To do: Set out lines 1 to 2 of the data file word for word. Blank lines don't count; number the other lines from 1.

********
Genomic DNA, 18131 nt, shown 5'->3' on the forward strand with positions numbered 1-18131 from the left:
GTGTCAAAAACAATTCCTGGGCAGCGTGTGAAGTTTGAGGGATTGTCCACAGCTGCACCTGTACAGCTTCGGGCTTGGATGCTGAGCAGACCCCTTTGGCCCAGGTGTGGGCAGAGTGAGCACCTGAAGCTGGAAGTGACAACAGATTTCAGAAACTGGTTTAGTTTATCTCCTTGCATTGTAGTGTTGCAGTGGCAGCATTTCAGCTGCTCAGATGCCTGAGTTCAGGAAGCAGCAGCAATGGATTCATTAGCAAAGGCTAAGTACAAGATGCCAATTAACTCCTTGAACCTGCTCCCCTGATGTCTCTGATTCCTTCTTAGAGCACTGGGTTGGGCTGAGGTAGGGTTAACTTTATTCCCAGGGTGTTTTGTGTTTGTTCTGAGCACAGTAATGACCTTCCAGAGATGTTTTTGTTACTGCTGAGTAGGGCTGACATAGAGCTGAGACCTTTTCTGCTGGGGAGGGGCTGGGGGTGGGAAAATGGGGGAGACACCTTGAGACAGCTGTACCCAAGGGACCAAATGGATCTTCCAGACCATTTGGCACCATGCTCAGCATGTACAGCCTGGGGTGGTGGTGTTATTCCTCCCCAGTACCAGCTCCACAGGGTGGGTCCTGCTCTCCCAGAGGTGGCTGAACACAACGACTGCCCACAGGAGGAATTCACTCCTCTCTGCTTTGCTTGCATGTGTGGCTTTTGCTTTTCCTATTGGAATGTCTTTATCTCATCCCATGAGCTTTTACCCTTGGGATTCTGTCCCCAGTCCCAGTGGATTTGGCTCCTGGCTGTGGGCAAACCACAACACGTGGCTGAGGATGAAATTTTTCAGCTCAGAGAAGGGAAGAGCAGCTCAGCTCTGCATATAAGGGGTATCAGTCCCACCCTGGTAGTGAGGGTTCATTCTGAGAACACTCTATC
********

Genomic DNA, 18131 nt, shown 5'->3' on the forward strand with positions numbered 1-18131 from the left:
GTGTCAAAAACAATTCCTGGGCAGCGTGTGAAGTTTGAGGGATTGTCCACAGCTGCACCTGTACAGCTTCGGGCTTGGATGCTGAGCAGACCCCTTTGGCCCAGGTGTGGGCAGAGTGAGCACCTGAAGCTGGAAGTGACAACAGATTTCAGAAACTGGTTTAGTTTATCTCCTTGCATTGTAGTGTTGCAGTGGCAGCATTTCAGCTGCTCAGATGCCTGAGTTCAGGAAGCAGCAGCAATGGATTCATTAGCAAAGGCTAAGTACAAGATGCCAATTAACTCCTTGAACCTGCTCCCCTGATGTCTCTGATTCCTTCTTAGAGCACTGGGTTGGGCTGAGGTAGGGTTAACTTTATTCCCAGGGTGTTTTGTGTTTGTTCTGAGCACAGTAATGACCTTCCAGAGATGTTTTTGTTACTGCTGAGTAGGGCTGACATAGAGCTGAGACCTTTTCTGCTGGGGAGGGGCTGGGGGTGGGAAAATGGGGGAGACACCTTGAGACAGCTGTACCCAAGGGACCAAATGGATCTTCCAGACCATTTGGCACCATGCTCAGCATGTACAGCCTGGGGTGGTGGTGTTATTCCTCCCCAGTACCAGCTCCACAGGGTGGGTCCTGCTCTCCCAGAGGTGGCTGAACACAACGACTGCCCACAGGAGGAATTCACTCCTCTCTGCTTTGCTTGCATGTGTGGCTTTTGCTTTTCCTATTGGAATGTCTTTATCTCATCCCATGAGCTTTTACCCTTGGGATTCTGTCCCCAGTCCCAGTGGATTTGGCTCCTGGCTGTGGGCAAACCACAACACGTGGCTGAGGATGAAATTTTTCAGCTCAGAGAAGGGAAGAGCAGCTCAGCTCTGCATATAAGGGGTATCAGTCCCACCCTGGTAGTGAGGGTTCATTCTGAGAACACTCTATC